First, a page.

The Little Syrian Girl
“The Little Syrian Girl” by Anes Ahmed is a piece from DREAMing Out Loud: Voices of Undocumented Students, an anthology featuring 58 personal essays, short stories, and poems by student DREAMers who participate in the DREAMing Out Loud workshops. The anthology includes an introduction by DREAMing Out Loud director and co-founder, award-winning novelist and essayist Álvaro Enrigue, who, along with writers Charlie Vázquez and Lisa Ko, taught and mentored the students.
“The Little Syrian Girl”
Mama was always surgical when answering
questions I brought home from school. She’d wrap
around my hijab after breakfast, twirling it
with a magician’s control around my neck
and scalp. Grabbing the safety pin from her
mouth, she poked the fabric and linked their ends.
As we held hands to school, I asked her again—
my mouth, a broken faucet. She held frozen. Always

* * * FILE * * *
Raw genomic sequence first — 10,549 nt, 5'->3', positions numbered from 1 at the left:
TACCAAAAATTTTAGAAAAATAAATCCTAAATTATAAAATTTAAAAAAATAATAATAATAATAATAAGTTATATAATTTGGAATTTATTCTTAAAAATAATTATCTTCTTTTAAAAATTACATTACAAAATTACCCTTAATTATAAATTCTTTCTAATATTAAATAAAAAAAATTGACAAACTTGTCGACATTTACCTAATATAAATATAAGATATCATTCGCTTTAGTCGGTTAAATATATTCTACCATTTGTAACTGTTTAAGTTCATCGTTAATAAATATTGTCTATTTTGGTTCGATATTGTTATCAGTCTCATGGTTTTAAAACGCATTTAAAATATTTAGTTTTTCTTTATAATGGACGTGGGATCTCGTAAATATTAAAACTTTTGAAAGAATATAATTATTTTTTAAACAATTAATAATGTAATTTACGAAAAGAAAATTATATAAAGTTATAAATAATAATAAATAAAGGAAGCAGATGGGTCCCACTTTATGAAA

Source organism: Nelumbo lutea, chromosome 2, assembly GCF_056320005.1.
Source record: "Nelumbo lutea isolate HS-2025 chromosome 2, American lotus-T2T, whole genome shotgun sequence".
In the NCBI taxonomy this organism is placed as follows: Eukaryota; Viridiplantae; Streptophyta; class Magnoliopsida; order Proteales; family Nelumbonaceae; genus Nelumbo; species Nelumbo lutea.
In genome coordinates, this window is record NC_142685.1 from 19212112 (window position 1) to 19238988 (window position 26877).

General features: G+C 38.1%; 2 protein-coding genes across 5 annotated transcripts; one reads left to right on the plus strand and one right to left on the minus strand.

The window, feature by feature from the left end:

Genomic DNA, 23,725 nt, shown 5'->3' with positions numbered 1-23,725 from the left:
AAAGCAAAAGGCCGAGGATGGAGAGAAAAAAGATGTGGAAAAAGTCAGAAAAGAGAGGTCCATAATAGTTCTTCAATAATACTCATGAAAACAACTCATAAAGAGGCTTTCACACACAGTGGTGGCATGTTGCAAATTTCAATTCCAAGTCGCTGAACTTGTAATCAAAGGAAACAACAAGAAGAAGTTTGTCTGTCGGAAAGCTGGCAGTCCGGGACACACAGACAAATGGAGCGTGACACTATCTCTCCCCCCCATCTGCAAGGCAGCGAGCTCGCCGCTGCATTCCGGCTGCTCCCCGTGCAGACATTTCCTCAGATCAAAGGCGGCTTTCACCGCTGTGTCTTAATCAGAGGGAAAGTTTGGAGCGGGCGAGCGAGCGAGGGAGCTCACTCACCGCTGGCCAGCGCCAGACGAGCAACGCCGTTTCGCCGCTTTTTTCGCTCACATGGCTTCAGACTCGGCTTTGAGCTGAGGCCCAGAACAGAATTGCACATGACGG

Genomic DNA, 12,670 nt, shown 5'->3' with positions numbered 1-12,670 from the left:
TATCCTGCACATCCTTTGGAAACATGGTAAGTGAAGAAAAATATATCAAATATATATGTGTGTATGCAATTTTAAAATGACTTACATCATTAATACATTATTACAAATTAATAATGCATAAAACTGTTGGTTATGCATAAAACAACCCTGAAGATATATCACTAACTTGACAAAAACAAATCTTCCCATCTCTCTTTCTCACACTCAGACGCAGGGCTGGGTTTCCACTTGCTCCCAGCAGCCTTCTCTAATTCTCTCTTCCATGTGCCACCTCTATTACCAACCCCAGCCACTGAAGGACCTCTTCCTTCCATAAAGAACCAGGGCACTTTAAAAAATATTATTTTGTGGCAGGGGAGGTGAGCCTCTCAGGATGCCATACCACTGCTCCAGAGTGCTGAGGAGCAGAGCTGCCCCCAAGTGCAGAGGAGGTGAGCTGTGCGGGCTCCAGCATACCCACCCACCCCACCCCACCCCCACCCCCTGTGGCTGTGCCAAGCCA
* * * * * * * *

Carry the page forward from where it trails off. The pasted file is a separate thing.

did when I brought up Baba, or Syria, even our travels.
She propped on a knee and stared at the grass. She was
formulating, playing and practicing her mental sentences.
Everything isn’t as bad as what the news showed, she said.
I knew she was lying. I saw that photograph of a Syrian
washed ashore, motionless. Did the sea drown him and
the coffle of children in just mercy? Mama won’t tell me.
I’d cry in bed tears the boy couldn’t. How his soul turned
the valves of my eyes that Allah’s rain was seeping
I know prayer can’t heal lesions of memory, but I pray for